If you’ve been following my jQuery tutorials so far, you may have already run into some code problems and not known how to fix them. When faced with a non-functional bit of code, it’s very difficult to actually pinpoint the offending line of code – and that’s where debugging and developer tools come in.
No Love For Firefox?
Although I’m specifically going to refer to the Chrome developer tools today out of personal preference, and the fact that they’re built into the browser, the same functionality is available in a plugin for Firefox called Firebug - the interface is nearly identical, so this guide should still apply.
Launching The Debug Tools
This couldn’t be easier. In Chrome, simply hit CTRL-SHIFT-I (CMD-ALT-I on Mac) or right click anywhere and select Inspect Element. You should see something similar to the following:
There is a slight difference to these two methods of launching the debug console. The shortcut key will simply open it up in a default view, while Inspect Element will focus the DOM tree onto the specific element that you right-clicked on. Which brings us onto the first awesome bit of functionality we get from these tools.
Elements & CSS
The Elements tab is divided into two sections; on the left is the complete DOM tree. This is similar to the source code of the page, but is distinctly more useful.
You can also edit the DOM right there, by simply double-clicking on it. Yes, you can use this to play around and edit websites to make silly screenshots, so it’s great for simple experimenting.
Here’s me messing with the BBC news homepage…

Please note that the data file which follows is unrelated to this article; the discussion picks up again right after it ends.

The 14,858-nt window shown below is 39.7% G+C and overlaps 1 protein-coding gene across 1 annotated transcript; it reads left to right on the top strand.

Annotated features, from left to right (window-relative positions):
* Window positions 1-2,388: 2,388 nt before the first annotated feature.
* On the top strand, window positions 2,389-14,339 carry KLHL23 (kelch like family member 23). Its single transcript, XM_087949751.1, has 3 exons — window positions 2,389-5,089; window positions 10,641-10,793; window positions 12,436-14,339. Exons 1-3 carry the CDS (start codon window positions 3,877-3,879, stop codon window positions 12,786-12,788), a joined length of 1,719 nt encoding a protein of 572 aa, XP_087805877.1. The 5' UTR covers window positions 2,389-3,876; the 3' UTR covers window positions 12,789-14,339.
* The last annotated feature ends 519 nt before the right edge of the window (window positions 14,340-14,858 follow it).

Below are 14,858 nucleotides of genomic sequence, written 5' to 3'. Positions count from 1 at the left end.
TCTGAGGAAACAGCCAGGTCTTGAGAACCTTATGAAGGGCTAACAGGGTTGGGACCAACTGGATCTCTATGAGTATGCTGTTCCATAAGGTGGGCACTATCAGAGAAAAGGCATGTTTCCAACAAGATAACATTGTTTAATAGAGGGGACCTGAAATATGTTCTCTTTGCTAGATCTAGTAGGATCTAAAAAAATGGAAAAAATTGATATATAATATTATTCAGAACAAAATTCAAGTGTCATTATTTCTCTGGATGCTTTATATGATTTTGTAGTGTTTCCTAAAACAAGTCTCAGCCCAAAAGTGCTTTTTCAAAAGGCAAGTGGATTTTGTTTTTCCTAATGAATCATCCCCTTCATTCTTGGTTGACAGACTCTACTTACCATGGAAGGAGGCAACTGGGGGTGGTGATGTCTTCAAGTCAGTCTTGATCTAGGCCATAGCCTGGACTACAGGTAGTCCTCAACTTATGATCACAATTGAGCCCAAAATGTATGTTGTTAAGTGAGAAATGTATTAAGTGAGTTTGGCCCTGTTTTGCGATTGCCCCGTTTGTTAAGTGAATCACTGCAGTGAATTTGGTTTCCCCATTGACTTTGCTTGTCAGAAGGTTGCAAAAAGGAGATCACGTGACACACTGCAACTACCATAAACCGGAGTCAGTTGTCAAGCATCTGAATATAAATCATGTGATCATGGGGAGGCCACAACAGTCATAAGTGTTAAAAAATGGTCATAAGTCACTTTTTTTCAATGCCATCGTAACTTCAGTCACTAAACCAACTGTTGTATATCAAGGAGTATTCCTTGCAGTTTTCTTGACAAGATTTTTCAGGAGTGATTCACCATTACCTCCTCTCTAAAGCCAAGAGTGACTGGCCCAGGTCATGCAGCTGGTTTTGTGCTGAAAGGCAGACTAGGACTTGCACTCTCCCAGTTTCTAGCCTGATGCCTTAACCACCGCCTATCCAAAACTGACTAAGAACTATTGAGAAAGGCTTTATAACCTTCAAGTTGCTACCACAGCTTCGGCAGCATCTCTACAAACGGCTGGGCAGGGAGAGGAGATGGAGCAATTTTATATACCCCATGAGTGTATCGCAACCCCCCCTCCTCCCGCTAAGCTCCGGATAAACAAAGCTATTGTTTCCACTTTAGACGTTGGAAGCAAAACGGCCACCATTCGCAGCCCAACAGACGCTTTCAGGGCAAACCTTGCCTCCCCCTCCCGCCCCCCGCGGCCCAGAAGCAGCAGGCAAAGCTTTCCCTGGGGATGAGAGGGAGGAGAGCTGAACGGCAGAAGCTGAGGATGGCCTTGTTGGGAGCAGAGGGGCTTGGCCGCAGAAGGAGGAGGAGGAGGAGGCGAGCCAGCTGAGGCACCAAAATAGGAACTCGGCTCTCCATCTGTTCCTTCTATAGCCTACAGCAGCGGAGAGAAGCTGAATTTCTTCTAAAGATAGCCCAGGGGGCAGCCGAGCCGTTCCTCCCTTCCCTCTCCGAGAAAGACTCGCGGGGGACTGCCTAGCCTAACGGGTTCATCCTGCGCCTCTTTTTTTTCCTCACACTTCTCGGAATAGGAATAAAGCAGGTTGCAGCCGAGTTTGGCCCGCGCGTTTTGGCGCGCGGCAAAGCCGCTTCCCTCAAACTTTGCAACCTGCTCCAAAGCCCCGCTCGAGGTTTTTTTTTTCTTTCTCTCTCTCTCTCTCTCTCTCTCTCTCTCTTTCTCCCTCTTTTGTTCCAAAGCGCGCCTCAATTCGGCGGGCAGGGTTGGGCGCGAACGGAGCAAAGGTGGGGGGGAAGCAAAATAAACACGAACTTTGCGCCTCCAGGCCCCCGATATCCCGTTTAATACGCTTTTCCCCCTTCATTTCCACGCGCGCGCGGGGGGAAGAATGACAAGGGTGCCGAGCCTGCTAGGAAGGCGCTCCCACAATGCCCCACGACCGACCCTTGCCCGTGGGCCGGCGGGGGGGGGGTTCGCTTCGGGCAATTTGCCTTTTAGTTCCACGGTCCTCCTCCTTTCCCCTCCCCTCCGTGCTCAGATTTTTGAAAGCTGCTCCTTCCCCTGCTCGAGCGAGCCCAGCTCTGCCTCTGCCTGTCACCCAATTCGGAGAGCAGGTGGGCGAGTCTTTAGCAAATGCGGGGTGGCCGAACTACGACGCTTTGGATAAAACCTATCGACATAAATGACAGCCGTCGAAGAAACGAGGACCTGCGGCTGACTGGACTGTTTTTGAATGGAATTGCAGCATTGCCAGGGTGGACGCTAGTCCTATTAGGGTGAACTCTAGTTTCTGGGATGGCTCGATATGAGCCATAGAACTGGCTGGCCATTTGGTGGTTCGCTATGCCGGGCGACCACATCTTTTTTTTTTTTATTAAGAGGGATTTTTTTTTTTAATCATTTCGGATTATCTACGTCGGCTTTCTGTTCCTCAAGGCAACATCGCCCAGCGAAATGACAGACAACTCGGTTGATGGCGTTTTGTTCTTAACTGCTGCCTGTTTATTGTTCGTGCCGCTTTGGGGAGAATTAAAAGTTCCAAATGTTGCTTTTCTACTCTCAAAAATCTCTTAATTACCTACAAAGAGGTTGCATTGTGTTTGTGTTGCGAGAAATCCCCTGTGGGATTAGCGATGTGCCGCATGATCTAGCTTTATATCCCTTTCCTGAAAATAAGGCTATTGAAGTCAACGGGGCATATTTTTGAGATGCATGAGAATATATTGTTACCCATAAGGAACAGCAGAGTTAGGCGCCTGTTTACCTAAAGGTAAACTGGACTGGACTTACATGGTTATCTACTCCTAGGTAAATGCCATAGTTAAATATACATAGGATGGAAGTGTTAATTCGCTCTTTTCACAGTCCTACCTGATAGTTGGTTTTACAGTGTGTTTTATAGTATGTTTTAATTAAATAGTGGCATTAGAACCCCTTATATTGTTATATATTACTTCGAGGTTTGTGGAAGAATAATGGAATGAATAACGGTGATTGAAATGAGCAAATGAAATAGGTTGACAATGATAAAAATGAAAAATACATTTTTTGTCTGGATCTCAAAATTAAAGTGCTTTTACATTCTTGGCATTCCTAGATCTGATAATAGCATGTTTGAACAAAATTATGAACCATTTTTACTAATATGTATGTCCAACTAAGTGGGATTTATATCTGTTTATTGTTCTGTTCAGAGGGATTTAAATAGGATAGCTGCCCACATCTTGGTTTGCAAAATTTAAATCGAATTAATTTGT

On the right hand side you can view any CSS rules applied to current element, including which have been overridden by higher order rules (these have a line through them):
You can adjust these, or just un-tick a particular rule to see what would happen.
Unrolling the “computed styles” will show you a summary of every CSS rule currently being applied. The line number and file link to the far right will jump you straight to the resource file it’s been loaded from, although in some cases it may be a minimised file (so everything is on one line).
Bear in mind that none of the changes you make here will be saved, so the next time you refresh the page it will be back to normal. If you’re playing with the CSS, be sure to note down exactly what you’ve changed when you get the desired result.
The error will also point to the exact line of code in which the error first occurred; click on this to jump straight to that line and section of code. If this is in one of your own scripts, it can often pinpoint you straight to the offender – if the error is more vague though, it may point to the jQuery source code which is completely un-readable.
Suffice to say, the console is the first thing you should check when something doesn’t work right, as it’s more than likely printed out an error there.
The other use for the console is to output your own custom debug statements. You can either send a bit of text, such as letting yourself know the script has reached a certain point:
console.log("got to this bit in the code ok, now trying to ...");
Or you can output entire objects and variables as simple as:
Try now by using some basic jQuery to select some elements, then output them to see what they look like. You can use this to check what your selectors have found, for example.
- type of request (GET or POST).
- response code the server sent back (200 OK, 304 Not modified etc).
Clicking on an individual file will bring up some even more detailed information about the interaction between your browser and the server. For me, this is particularly useful when debugging AJAX requests – you can see exactly what kind of data was sent with the request, and the full output of the response given by the receiving server-side script.
I hope that I’ve armed budding developers with some additional tools. If you found this post useful, I would really appreciate a share, because it makes me feel all warm and fuzzy inside, and tells me you want me to write more like it. I also welcome comments and feedback – particularly, what other tools do you use as a web developer? Do you have an arsenal of Firefox plugins at your disposal?
More articles about: